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Symphysiotomy Group Slams New Review[Posted: Mon 11/10/2010 by Niall Hunter, Editor -]

The campaign group representing women who underwent symphysiotomy have slammed new proposals for a review of the controversial birth procedure which had severe after-effects for many women.

The Survivors of Symphysiotomy (SOS) group has criticised in particular the involvement in the planned review of UK-based doctor who it says is a proponent of symphysiotomy in developing countries.

Symphysiotomy was carried out in some Irish maternity units from the 1940s to the early 1980s - SOS says Ireland was the only country in the developed world to carry out this procedure in the 20h century.

The procedure involves splitting the pubic joint and its ligaments in obstructed labour. Symphysiotomy led to many severe after-effects in the 1,500 Irish women who had the procedure over 40 years.

The group has for some time been seeking a full inquiry into why the procedure was carried out in Ireland and its consequences for the women involved.

According to SOS, the Institute of Obstetricians and Gynaecologists (IOG), is now finalising a team to carry out a symphysiotomy review led by a Belfast obstetrician-gynaecologist Dr James Dornan.

This probe will include a literature review by a team from the Liverpool School of Tropical Medicine that will seek to place the practice of symphysiotomy in Ireland in a developing world context.

SOS says this literature review is expected to form the centrepiece of Prof Dorman's report.

However, Marie O'Connor of SOS says the literature review is misconceived, unnecessary and irrelevant at this stage. She said any such review is bound to find in favour of the operation.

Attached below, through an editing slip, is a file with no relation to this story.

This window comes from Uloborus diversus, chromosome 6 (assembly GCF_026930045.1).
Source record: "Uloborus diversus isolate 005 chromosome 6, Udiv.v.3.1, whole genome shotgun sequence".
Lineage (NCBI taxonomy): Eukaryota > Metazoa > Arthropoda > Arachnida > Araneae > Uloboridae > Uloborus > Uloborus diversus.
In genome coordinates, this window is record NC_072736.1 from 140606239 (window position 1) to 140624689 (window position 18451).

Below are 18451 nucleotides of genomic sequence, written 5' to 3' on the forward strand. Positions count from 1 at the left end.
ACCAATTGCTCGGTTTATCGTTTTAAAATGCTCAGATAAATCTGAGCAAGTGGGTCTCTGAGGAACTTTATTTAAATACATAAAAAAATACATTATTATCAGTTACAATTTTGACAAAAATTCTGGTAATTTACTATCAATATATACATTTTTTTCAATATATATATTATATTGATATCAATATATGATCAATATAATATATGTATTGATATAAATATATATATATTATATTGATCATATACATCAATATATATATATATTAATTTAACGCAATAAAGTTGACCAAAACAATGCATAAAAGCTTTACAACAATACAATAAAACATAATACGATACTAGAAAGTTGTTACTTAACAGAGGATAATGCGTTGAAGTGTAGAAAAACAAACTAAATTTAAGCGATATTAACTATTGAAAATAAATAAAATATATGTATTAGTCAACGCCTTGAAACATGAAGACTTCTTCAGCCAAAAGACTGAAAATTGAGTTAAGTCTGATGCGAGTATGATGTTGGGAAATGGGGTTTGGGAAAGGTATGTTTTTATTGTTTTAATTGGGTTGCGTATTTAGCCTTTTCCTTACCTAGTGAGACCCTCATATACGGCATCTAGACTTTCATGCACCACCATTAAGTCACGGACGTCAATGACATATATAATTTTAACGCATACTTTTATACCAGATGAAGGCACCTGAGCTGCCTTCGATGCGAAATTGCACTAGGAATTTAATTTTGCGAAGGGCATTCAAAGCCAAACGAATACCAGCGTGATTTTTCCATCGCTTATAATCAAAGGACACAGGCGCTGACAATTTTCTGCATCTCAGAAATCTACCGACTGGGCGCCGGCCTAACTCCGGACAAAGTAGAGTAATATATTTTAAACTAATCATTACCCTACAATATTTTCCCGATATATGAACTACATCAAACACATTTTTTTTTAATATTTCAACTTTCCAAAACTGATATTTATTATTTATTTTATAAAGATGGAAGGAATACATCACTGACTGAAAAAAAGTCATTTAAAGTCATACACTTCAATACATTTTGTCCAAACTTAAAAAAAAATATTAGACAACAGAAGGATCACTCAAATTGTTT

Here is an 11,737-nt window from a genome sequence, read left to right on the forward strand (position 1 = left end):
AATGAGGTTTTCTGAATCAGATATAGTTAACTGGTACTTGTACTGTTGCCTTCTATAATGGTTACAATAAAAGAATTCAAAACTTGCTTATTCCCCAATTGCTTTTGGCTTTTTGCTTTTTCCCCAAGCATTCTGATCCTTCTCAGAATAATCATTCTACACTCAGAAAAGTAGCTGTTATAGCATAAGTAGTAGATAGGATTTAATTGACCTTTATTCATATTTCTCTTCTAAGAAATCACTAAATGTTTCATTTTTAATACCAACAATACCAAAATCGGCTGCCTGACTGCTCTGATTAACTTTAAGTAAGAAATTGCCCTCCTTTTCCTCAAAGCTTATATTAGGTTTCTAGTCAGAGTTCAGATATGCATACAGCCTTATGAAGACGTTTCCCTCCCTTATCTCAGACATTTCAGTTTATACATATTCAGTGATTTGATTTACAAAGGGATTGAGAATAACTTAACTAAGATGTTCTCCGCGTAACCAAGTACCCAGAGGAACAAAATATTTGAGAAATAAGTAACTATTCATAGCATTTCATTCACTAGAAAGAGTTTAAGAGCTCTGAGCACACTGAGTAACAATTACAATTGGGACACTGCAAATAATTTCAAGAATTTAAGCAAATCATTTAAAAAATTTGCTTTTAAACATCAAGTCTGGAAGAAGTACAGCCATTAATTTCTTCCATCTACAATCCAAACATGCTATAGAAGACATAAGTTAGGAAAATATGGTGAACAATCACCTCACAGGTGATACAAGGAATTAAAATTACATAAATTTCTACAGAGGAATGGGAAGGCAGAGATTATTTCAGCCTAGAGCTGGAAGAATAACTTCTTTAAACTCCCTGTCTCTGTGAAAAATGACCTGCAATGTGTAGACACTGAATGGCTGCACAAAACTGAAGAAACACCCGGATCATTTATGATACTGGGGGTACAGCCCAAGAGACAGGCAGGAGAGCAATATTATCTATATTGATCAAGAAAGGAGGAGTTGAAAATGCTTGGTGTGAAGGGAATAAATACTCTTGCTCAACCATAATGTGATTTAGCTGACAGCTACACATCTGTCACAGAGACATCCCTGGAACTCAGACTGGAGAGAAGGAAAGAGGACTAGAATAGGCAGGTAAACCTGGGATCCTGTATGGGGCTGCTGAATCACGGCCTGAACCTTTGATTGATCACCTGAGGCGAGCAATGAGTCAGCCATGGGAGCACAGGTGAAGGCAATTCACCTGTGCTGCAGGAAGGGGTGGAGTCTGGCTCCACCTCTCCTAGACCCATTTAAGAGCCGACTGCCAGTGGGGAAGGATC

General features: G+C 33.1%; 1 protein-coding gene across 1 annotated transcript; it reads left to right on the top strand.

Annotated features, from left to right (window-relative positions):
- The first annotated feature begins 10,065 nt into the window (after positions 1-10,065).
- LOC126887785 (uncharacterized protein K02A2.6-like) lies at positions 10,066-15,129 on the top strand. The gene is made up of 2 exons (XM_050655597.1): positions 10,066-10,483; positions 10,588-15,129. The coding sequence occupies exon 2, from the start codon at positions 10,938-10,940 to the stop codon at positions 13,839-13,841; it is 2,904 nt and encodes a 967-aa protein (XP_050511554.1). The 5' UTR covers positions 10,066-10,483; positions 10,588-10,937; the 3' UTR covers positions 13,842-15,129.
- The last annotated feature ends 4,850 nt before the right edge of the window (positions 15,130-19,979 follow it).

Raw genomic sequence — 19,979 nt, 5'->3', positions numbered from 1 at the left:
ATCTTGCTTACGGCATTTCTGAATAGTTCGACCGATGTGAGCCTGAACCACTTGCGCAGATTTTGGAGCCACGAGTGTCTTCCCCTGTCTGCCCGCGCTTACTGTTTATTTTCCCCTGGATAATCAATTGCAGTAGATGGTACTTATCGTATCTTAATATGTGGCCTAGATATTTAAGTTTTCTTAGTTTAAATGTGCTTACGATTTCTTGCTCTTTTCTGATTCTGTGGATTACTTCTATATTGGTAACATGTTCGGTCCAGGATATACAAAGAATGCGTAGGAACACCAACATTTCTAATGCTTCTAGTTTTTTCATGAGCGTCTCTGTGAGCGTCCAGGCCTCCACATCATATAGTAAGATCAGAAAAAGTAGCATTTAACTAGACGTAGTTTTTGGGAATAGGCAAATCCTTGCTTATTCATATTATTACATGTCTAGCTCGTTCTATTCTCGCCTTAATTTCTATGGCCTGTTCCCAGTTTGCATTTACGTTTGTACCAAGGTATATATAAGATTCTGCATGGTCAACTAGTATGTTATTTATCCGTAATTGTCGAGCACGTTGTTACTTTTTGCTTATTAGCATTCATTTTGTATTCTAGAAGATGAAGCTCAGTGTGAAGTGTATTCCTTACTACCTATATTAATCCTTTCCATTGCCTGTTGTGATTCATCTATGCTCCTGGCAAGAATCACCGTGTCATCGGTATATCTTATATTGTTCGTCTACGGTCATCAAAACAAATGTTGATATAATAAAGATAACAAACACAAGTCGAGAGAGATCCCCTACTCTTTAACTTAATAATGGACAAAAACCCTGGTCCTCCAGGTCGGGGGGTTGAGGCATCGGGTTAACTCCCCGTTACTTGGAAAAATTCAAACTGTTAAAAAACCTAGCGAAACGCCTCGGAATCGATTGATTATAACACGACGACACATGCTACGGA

She cited the involvement of Dr Nynke van den Broek, from the Liverpool centre, in the review, and said this doctor had recommended that where access to safe surgery is not available, symphysiotomy should be used for the management of obstructed labour in developing countries.

Ms O'Connor claimed if Dr van den Broek was in favour of the procedure in developing countries, she was unlikely to find against it in Ireland.

She said the literature review should be dropped. "What use is a literature review, placing the revival of symphysiotomy here in the context of medicine in Africa and elsewhere, to the survivors of the operation in Ireland?"

"We need to have a proper review which will aim to find out what happened in Ireland, why it happened, and to have a systematic documentation of women's injuries."

SOS says the €35,000 reportedly being allocated from the Department of Health for the review could be better spent.

It says the terms of reference for the IOG's review are unclear and should be redrawn, with the litterature review dropped.

The group says it represents up to 180 women who had the operation, which led to after-effects such as chronic pain and incontinence.